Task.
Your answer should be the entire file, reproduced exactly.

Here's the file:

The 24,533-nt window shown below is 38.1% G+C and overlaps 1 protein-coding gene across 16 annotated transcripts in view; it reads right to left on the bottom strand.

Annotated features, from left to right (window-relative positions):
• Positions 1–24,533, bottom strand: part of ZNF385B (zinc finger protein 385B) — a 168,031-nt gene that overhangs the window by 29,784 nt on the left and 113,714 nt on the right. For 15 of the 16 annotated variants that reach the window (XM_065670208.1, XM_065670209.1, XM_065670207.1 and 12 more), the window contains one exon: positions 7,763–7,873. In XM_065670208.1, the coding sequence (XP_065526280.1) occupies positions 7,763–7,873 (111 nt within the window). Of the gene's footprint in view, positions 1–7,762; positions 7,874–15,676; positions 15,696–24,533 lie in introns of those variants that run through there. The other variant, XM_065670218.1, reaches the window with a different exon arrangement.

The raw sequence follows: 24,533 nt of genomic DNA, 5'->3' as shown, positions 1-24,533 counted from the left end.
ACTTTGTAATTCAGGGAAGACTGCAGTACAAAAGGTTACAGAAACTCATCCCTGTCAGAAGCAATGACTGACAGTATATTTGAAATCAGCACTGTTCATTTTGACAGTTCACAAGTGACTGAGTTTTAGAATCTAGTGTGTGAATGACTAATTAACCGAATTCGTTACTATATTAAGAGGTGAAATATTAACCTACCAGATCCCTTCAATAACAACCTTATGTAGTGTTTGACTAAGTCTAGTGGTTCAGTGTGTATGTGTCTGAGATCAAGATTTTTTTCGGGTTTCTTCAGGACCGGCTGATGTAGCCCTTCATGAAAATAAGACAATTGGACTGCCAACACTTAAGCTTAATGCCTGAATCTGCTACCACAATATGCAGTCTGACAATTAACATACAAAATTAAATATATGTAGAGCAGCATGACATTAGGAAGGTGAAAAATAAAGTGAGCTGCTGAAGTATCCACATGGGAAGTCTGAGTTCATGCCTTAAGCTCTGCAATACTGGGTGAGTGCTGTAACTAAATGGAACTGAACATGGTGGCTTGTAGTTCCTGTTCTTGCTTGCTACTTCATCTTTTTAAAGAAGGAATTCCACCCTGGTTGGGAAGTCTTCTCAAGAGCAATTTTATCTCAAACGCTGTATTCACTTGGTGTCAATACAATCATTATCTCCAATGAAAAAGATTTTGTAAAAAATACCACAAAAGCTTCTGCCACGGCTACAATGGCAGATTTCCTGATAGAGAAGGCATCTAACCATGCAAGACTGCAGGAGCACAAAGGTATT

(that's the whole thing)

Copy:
The 24,533-nt window shown below is 38.1% G+C and overlaps 1 protein-coding gene across 16 annotated transcripts in view; it reads right to left on the bottom strand.

Annotated features, from left to right (window-relative positions):
• Positions 1–24,533, bottom strand: part of ZNF385B (zinc finger protein 385B) — a 168,031-nt gene that overhangs the window by 29,784 nt on the left and 113,714 nt on the right. For 15 of the 16 annotated variants that reach the window (XM_065670208.1, XM_065670209.1, XM_065670207.1 and 12 more), the window contains one exon: positions 7,763–7,873. In XM_065670208.1, the coding sequence (XP_065526280.1) occupies positions 7,763–7,873 (111 nt within the window). Of the gene's footprint in view, positions 1–7,762; positions 7,874–15,676; positions 15,696–24,533 lie in introns of those variants that run through there. The other variant, XM_065670218.1, reaches the window with a different exon arrangement.

The raw sequence follows: 24,533 nt of genomic DNA, 5'->3' as shown, positions 1-24,533 counted from the left end.
ACTTTGTAATTCAGGGAAGACTGCAGTACAAAAGGTTACAGAAACTCATCCCTGTCAGAAGCAATGACTGACAGTATATTTGAAATCAGCACTGTTCATTTTGACAGTTCACAAGTGACTGAGTTTTAGAATCTAGTGTGTGAATGACTAATTAACCGAATTCGTTACTATATTAAGAGGTGAAATATTAACCTACCAGATCCCTTCAATAACAACCTTATGTAGTGTTTGACTAAGTCTAGTGGTTCAGTGTGTATGTGTCTGAGATCAAGATTTTTTTCGGGTTTCTTCAGGACCGGCTGATGTAGCCCTTCATGAAAATAAGACAATTGGACTGCCAACACTTAAGCTTAATGCCTGAATCTGCTACCACAATATGCAGTCTGACAATTAACATACAAAATTAAATATATGTAGAGCAGCATGACATTAGGAAGGTGAAAAATAAAGTGAGCTGCTGAAGTATCCACATGGGAAGTCTGAGTTCATGCCTTAAGCTCTGCAATACTGGGTGAGTGCTGTAACTAAATGGAACTGAACATGGTGGCTTGTAGTTCCTGTTCTTGCTTGCTACTTCATCTTTTTAAAGAAGGAATTCCACCCTGGTTGGGAAGTCTTCTCAAGAGCAATTTTATCTCAAACGCTGTATTCACTTGGTGTCAATACAATCATTATCTCCAATGAAAAAGATTTTGTAAAAAATACCACAAAAGCTTCTGCCACGGCTACAATGGCAGATTTCCTGATAGAGAAGGCATCTAACCATGCAAGACTGCAGGAGCACAAAGGTATT